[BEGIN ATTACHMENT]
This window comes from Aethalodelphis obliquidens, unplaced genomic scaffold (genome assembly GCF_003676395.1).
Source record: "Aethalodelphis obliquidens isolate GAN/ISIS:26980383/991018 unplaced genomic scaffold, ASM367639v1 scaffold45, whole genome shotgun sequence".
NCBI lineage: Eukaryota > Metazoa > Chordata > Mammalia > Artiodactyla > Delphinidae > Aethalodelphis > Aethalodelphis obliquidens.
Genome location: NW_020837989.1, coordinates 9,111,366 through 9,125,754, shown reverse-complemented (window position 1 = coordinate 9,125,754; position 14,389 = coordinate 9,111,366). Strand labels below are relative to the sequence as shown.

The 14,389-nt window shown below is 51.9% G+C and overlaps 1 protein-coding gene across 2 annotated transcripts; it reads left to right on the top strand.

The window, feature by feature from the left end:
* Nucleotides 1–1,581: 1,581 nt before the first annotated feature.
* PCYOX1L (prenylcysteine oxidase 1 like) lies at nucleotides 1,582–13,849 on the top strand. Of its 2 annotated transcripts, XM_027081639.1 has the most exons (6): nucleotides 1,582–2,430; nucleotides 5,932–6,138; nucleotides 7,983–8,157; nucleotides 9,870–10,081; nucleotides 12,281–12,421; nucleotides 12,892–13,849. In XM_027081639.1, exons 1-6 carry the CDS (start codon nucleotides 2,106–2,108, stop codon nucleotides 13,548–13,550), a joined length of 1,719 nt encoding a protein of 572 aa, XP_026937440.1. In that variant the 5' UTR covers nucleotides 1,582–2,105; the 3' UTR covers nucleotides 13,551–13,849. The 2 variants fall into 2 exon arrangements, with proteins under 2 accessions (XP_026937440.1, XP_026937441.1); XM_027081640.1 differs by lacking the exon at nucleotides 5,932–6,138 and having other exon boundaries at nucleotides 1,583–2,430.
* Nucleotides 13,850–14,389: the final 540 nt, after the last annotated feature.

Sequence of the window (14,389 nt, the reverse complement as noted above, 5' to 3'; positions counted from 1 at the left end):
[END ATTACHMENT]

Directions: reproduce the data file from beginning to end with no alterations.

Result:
This window comes from Aethalodelphis obliquidens, unplaced genomic scaffold (genome assembly GCF_003676395.1).
Source record: "Aethalodelphis obliquidens isolate GAN/ISIS:26980383/991018 unplaced genomic scaffold, ASM367639v1 scaffold45, whole genome shotgun sequence".
NCBI lineage: Eukaryota > Metazoa > Chordata > Mammalia > Artiodactyla > Delphinidae > Aethalodelphis > Aethalodelphis obliquidens.
Genome location: NW_020837989.1, coordinates 9,111,366 through 9,125,754, shown reverse-complemented (window position 1 = coordinate 9,125,754; position 14,389 = coordinate 9,111,366). Strand labels below are relative to the sequence as shown.

The 14,389-nt window shown below is 51.9% G+C and overlaps 1 protein-coding gene across 2 annotated transcripts; it reads left to right on the top strand.

The window, feature by feature from the left end:
* Nucleotides 1–1,581: 1,581 nt before the first annotated feature.
* PCYOX1L (prenylcysteine oxidase 1 like) lies at nucleotides 1,582–13,849 on the top strand. Of its 2 annotated transcripts, XM_027081639.1 has the most exons (6): nucleotides 1,582–2,430; nucleotides 5,932–6,138; nucleotides 7,983–8,157; nucleotides 9,870–10,081; nucleotides 12,281–12,421; nucleotides 12,892–13,849. In XM_027081639.1, exons 1-6 carry the CDS (start codon nucleotides 2,106–2,108, stop codon nucleotides 13,548–13,550), a joined length of 1,719 nt encoding a protein of 572 aa, XP_026937440.1. In that variant the 5' UTR covers nucleotides 1,582–2,105; the 3' UTR covers nucleotides 13,551–13,849. The 2 variants fall into 2 exon arrangements, with proteins under 2 accessions (XP_026937440.1, XP_026937441.1); XM_027081640.1 differs by lacking the exon at nucleotides 5,932–6,138 and having other exon boundaries at nucleotides 1,583–2,430.
* Nucleotides 13,850–14,389: the final 540 nt, after the last annotated feature.

Sequence of the window (14,389 nt, the reverse complement as noted above, 5' to 3'; positions counted from 1 at the left end):